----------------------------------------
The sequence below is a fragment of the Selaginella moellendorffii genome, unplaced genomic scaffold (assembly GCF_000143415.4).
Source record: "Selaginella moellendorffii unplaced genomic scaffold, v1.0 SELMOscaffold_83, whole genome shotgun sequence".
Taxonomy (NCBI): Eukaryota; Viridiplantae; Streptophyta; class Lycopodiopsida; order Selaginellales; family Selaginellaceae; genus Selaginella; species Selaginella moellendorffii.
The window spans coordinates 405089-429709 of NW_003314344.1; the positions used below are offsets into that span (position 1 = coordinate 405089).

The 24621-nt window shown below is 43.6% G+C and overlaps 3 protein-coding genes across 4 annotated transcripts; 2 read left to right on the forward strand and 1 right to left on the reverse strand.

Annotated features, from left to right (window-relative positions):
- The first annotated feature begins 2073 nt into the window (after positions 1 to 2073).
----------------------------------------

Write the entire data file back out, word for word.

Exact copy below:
The sequence below is a fragment of the Selaginella moellendorffii genome, unplaced genomic scaffold (assembly GCF_000143415.4).
Source record: "Selaginella moellendorffii unplaced genomic scaffold, v1.0 SELMOscaffold_83, whole genome shotgun sequence".
Taxonomy (NCBI): Eukaryota; Viridiplantae; Streptophyta; class Lycopodiopsida; order Selaginellales; family Selaginellaceae; genus Selaginella; species Selaginella moellendorffii.
The window spans coordinates 405089-429709 of NW_003314344.1; the positions used below are offsets into that span (position 1 = coordinate 405089).

The 24621-nt window shown below is 43.6% G+C and overlaps 3 protein-coding genes across 4 annotated transcripts; 2 read left to right on the forward strand and 1 right to left on the reverse strand.

Annotated features, from left to right (window-relative positions):
- The first annotated feature begins 2073 nt into the window (after positions 1 to 2073).